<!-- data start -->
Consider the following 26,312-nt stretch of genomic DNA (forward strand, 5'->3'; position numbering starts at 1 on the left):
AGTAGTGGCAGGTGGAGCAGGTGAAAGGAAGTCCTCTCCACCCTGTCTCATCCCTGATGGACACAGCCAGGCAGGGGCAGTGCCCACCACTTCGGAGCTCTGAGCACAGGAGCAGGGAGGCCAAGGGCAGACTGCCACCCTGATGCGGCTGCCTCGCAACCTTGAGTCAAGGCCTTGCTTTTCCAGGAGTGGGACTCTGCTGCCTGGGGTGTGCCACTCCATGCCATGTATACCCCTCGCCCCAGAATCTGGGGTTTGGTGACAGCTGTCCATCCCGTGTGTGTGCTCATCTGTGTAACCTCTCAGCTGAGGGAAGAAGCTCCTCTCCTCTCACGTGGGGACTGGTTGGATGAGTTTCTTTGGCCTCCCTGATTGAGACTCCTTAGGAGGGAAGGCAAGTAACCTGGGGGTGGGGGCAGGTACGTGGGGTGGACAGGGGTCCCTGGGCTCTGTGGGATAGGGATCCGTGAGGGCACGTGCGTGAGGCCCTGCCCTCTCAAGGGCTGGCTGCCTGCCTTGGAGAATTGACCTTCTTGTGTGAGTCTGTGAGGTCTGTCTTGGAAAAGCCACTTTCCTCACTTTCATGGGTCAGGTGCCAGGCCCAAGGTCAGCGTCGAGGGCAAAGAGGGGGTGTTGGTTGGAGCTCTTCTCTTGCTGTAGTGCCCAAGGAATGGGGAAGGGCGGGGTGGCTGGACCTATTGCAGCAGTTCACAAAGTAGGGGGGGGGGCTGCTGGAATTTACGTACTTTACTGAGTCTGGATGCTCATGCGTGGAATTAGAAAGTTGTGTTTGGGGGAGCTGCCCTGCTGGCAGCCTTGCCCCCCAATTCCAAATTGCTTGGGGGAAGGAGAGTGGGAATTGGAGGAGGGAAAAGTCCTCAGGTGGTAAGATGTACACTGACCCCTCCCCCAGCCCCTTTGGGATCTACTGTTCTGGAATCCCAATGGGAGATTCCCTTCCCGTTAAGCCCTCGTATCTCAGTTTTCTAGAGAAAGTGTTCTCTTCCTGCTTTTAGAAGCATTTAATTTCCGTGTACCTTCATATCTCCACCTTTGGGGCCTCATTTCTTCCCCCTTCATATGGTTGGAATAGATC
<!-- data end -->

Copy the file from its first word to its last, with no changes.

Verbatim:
Consider the following 26,312-nt stretch of genomic DNA (forward strand, 5'->3'; position numbering starts at 1 on the left):
AGTAGTGGCAGGTGGAGCAGGTGAAAGGAAGTCCTCTCCACCCTGTCTCATCCCTGATGGACACAGCCAGGCAGGGGCAGTGCCCACCACTTCGGAGCTCTGAGCACAGGAGCAGGGAGGCCAAGGGCAGACTGCCACCCTGATGCGGCTGCCTCGCAACCTTGAGTCAAGGCCTTGCTTTTCCAGGAGTGGGACTCTGCTGCCTGGGGTGTGCCACTCCATGCCATGTATACCCCTCGCCCCAGAATCTGGGGTTTGGTGACAGCTGTCCATCCCGTGTGTGTGCTCATCTGTGTAACCTCTCAGCTGAGGGAAGAAGCTCCTCTCCTCTCACGTGGGGACTGGTTGGATGAGTTTCTTTGGCCTCCCTGATTGAGACTCCTTAGGAGGGAAGGCAAGTAACCTGGGGGTGGGGGCAGGTACGTGGGGTGGACAGGGGTCCCTGGGCTCTGTGGGATAGGGATCCGTGAGGGCACGTGCGTGAGGCCCTGCCCTCTCAAGGGCTGGCTGCCTGCCTTGGAGAATTGACCTTCTTGTGTGAGTCTGTGAGGTCTGTCTTGGAAAAGCCACTTTCCTCACTTTCATGGGTCAGGTGCCAGGCCCAAGGTCAGCGTCGAGGGCAAAGAGGGGGTGTTGGTTGGAGCTCTTCTCTTGCTGTAGTGCCCAAGGAATGGGGAAGGGCGGGGTGGCTGGACCTATTGCAGCAGTTCACAAAGTAGGGGGGGGGGCTGCTGGAATTTACGTACTTTACTGAGTCTGGATGCTCATGCGTGGAATTAGAAAGTTGTGTTTGGGGGAGCTGCCCTGCTGGCAGCCTTGCCCCCCAATTCCAAATTGCTTGGGGGAAGGAGAGTGGGAATTGGAGGAGGGAAAAGTCCTCAGGTGGTAAGATGTACACTGACCCCTCCCCCAGCCCCTTTGGGATCTACTGTTCTGGAATCCCAATGGGAGATTCCCTTCCCGTTAAGCCCTCGTATCTCAGTTTTCTAGAGAAAGTGTTCTCTTCCTGCTTTTAGAAGCATTTAATTTCCGTGTACCTTCATATCTCCACCTTTGGGGCCTCATTTCTTCCCCCTTCATATGGTTGGAATAGATC